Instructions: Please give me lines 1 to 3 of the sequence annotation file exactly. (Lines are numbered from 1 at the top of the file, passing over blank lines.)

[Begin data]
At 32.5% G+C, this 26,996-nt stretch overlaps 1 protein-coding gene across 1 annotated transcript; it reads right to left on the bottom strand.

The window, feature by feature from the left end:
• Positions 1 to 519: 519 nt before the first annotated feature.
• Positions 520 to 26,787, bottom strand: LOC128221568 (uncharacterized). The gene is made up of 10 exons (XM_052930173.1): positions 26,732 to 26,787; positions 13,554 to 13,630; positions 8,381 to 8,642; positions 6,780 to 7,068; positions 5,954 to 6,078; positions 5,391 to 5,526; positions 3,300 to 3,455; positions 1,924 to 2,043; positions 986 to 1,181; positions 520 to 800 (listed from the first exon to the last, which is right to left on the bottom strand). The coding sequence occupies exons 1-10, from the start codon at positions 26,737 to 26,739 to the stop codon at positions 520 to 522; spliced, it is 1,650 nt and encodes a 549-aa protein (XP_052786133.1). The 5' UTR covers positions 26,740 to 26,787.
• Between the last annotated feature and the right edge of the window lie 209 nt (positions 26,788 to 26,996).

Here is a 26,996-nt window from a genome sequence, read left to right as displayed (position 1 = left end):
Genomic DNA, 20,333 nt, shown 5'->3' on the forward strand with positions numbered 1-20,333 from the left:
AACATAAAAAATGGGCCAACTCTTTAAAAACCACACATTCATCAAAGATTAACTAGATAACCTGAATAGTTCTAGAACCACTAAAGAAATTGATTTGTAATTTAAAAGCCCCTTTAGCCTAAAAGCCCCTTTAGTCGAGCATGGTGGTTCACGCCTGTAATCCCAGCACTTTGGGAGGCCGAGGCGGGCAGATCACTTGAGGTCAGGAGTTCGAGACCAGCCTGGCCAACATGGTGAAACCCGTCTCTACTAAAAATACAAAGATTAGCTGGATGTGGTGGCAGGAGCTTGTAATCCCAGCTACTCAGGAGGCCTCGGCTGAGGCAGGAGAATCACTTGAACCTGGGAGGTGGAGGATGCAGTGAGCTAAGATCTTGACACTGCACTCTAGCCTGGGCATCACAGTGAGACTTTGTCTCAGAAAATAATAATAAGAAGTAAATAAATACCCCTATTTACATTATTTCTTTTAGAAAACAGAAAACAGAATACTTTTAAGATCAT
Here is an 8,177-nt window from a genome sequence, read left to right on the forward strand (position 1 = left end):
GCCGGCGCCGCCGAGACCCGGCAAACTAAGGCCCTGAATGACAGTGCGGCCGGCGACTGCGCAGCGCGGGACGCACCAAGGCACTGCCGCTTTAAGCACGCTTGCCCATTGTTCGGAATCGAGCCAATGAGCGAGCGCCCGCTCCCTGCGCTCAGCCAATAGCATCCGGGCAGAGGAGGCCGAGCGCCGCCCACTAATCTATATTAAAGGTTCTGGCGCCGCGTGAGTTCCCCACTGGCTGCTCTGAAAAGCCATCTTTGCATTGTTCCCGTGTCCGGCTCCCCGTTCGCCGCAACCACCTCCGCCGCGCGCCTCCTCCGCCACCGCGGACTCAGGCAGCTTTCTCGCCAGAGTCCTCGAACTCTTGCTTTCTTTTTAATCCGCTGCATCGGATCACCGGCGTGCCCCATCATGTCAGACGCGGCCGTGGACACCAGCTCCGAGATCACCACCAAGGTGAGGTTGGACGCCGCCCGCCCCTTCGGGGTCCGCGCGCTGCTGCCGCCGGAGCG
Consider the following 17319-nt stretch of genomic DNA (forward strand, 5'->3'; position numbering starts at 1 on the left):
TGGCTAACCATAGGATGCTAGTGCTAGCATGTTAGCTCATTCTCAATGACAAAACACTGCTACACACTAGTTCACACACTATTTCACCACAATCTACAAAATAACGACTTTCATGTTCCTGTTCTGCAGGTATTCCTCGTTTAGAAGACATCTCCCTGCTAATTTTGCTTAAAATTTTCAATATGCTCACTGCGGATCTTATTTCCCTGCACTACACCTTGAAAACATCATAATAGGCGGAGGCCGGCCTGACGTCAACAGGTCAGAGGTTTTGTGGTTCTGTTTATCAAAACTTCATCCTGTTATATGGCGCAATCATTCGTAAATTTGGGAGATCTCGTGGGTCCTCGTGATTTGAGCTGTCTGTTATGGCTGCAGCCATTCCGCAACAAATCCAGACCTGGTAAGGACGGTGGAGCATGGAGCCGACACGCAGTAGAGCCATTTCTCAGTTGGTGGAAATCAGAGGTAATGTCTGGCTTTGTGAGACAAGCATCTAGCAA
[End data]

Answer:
At 32.5% G+C, this 26,996-nt stretch overlaps 1 protein-coding gene across 1 annotated transcript; it reads right to left on the bottom strand.

The window, feature by feature from the left end:
• Positions 1 to 519: 519 nt before the first annotated feature.